- Ensure your information lifecycle solution can be extended to apply actions in the archive location, as well as provide access to search the archive for content and easily and efficiently retrieve it (should this be required).
This is where AvePoint’s Cloud Records solution cements its place as modern information management solution. While Cloud Records has always been able to manage the information lifecycle of content stored in the more traditional active repositories, this functionality has been extended to consider archival repositories as well.
You can use Cloud Records to not only move content to an archive according to defined business rules, but you can apply additional lifecycle outcomes to the content once it reaches the archive. For example, you might choose to keep content active for 3 years after it has been accessed and then move it to an inactive repository. From there, you may choose to keep it in the archival source for another three years before running a disposal action. The good news is that you can search for and retrieve the content from the archival location whenever you need to.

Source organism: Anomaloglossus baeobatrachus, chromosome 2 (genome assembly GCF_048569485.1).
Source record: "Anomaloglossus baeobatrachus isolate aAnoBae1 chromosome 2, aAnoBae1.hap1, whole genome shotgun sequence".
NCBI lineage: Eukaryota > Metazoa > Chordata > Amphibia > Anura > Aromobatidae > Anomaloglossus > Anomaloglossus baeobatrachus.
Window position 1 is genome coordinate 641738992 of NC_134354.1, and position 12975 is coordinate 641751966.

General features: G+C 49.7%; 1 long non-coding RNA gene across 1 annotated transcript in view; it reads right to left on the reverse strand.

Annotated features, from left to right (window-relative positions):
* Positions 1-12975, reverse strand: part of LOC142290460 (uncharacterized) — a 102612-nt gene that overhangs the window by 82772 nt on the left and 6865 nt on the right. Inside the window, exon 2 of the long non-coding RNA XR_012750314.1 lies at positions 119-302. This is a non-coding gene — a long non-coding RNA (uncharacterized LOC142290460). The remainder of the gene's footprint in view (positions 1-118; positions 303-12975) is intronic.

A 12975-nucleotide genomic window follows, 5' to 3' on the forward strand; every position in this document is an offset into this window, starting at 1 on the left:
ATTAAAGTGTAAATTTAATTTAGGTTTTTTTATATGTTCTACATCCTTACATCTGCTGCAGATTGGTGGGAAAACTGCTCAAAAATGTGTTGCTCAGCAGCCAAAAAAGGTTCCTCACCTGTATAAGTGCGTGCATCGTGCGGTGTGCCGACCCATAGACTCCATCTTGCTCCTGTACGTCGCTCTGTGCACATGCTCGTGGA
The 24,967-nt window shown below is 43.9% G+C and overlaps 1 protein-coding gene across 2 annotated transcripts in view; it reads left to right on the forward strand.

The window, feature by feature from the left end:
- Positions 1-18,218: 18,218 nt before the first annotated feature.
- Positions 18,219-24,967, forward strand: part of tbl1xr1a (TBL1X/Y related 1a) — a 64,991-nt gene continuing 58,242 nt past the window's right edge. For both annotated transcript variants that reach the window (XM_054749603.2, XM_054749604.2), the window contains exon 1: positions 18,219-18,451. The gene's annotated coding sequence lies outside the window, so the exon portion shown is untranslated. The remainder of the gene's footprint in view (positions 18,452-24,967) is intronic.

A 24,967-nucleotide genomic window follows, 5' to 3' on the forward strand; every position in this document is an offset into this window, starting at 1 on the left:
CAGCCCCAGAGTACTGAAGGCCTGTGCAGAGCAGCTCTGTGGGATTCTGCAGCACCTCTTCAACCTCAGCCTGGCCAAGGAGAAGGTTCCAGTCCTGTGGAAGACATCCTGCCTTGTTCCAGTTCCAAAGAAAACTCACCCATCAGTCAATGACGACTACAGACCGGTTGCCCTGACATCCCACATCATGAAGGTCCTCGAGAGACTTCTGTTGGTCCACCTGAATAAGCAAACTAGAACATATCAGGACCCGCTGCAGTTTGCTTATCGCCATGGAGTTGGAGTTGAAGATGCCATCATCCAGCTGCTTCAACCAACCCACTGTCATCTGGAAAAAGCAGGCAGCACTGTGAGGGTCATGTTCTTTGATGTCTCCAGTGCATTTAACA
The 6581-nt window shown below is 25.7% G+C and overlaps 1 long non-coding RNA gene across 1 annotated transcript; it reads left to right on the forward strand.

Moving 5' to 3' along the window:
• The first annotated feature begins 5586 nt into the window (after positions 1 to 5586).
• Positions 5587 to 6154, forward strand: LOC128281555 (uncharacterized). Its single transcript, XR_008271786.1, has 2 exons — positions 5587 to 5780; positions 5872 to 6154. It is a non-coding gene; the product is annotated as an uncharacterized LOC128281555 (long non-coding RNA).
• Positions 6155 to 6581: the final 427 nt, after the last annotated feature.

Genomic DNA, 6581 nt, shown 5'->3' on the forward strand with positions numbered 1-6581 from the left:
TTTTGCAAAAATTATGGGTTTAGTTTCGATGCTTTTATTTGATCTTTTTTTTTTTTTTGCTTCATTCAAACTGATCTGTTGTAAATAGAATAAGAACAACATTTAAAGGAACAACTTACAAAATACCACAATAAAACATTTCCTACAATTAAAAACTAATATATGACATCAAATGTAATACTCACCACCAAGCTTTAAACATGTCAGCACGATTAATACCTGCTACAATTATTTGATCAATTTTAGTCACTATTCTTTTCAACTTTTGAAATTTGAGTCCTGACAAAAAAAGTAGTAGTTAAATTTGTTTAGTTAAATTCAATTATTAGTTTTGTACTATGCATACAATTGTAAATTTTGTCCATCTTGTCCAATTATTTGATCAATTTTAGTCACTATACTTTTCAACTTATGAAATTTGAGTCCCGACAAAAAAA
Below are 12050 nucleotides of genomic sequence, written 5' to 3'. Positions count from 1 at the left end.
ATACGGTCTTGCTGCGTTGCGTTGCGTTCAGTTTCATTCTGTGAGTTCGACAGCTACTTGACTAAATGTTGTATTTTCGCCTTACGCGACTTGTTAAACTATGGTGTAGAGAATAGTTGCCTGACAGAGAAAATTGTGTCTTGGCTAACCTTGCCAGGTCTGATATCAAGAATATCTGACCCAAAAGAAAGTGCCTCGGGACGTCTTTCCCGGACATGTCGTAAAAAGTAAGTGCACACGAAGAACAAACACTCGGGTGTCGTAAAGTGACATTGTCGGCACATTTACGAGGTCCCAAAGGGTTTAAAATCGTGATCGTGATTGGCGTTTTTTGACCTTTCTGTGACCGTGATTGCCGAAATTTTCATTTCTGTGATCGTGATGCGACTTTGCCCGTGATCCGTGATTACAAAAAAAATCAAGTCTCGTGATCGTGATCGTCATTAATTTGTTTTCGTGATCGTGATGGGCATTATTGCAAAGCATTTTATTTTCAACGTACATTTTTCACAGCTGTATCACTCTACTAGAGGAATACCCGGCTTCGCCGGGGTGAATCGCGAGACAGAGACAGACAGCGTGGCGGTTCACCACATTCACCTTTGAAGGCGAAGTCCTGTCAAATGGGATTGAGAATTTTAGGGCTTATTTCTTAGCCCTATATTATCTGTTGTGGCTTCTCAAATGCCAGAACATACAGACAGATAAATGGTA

Further to that, regardless of where the content is stored (active or inactive locations), you can search for and retrieve the content in the event that it is required. Maintain management oversight, no matter where that content is kept.
Storage growth is not a new issue, but it has been exacerbated by significant changes in the way we work. As organizations worldwide grapple with this growing phenomenon, records and information managers have an opportunity to impact the outcome. Thankfully, there’s a solution for that.